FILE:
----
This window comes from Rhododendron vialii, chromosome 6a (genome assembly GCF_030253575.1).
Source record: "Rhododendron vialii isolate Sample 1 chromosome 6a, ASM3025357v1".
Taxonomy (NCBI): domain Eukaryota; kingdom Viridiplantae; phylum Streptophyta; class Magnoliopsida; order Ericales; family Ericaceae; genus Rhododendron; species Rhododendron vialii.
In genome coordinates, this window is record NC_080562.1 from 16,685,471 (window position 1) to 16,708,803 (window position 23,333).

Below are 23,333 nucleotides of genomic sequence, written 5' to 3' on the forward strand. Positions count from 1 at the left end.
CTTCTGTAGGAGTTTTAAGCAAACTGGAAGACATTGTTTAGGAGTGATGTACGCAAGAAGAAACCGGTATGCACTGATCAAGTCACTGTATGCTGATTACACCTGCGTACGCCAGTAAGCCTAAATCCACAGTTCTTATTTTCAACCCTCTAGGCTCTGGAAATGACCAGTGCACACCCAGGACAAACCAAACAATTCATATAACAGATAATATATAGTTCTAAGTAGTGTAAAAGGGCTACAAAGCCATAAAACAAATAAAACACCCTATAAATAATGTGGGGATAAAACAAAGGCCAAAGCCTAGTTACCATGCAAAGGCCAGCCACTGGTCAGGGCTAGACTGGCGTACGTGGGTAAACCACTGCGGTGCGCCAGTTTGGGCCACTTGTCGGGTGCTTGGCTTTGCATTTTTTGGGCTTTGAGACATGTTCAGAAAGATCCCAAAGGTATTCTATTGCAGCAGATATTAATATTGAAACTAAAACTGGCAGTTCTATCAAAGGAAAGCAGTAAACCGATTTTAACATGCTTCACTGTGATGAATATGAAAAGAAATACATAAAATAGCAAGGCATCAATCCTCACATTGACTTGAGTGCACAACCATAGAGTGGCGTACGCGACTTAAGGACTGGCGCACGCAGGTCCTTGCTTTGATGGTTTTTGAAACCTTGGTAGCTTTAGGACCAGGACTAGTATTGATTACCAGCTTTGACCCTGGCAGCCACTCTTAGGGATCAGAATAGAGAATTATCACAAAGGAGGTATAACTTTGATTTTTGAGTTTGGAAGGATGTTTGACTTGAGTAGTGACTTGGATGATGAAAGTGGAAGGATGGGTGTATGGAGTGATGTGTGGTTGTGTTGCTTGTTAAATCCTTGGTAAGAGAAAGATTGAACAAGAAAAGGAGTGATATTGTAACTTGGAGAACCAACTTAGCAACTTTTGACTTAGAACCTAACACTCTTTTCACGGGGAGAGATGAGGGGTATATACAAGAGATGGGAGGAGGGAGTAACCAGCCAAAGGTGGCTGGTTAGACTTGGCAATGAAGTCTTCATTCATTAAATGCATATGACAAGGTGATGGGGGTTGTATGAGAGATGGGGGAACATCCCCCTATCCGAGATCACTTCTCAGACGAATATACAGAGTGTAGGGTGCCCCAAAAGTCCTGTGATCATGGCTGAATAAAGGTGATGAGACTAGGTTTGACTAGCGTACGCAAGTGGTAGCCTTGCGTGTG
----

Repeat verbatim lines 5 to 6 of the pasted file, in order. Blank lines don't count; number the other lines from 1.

Below are 23,333 nucleotides of genomic sequence, written 5' to 3' on the forward strand. Positions count from 1 at the left end.
CTTCTGTAGGAGTTTTAAGCAAACTGGAAGACATTGTTTAGGAGTGATGTACGCAAGAAGAAACCGGTATGCACTGATCAAGTCACTGTATGCTGATTACACCTGCGTACGCCAGTAAGCCTAAATCCACAGTTCTTATTTTCAACCCTCTAGGCTCTGGAAATGACCAGTGCACACCCAGGACAAACCAAACAATTCATATAACAGATAATATATAGTTCTAAGTAGTGTAAAAGGGCTACAAAGCCATAAAACAAATAAAACACCCTATAAATAATGTGGGGATAAAACAAAGGCCAAAGCCTAGTTACCATGCAAAGGCCAGCCACTGGTCAGGGCTAGACTGGCGTACGTGGGTAAACCACTGCGGTGCGCCAGTTTGGGCCACTTGTCGGGTGCTTGGCTTTGCATTTTTTGGGCTTTGAGACATGTTCAGAAAGATCCCAAAGGTATTCTATTGCAGCAGATATTAATATTGAAACTAAAACTGGCAGTTCTATCAAAGGAAAGCAGTAAACCGATTTTAACATGCTTCACTGTGATGAATATGAAAAGAAATACATAAAATAGCAAGGCATCAATCCTCACATTGACTTGAGTGCACAACCATAGAGTGGCGTACGCGACTTAAGGACTGGCGCACGCAGGTCCTTGCTTTGATGGTTTTTGAAACCTTGGTAGCTTTAGGACCAGGACTAGTATTGATTACCAGCTTTGACCCTGGCAGCCACTCTTAGGGATCAGAATAGAGAATTATCACAAAGGAGGTATAACTTTGATTTTTGAGTTTGGAAGGATGTTTGACTTGAGTAGTGACTTGGATGATGAAAGTGGAAGGATGGGTGTATGGAGTGATGTGTGGTTGTGTTGCTTGTTAAATCCTTGGTAAGAGAAAGATTGAACAAGAAAAGGAGTGATATTGTAACTTGGAGAACCAACTTAGCAACTTTTGACTTAGAACCTAACACTCTTTTCACGGGGAGAGATGAGGGGTATATACAAGAGATGGGAGGAGGGAGTAACCAGCCAAAGGTGGCTGGTTAGACTTGGCAATGAAGTCTTCATTCATTAAATGCATATGACAAGGTGATGGGGGTTGTATGAGAGATGGGGGAACATCCCCCTATCCGAGATCACTTCTCAGACGAATATACAGAGTGTAGGGTGCCCCAAAAGTCCTGTGATCATGGCTGAATAAAGGTGATGAGACTAGGTTTGACTAGCGTACGCAAGTGGTAGCCTTGCGTGTG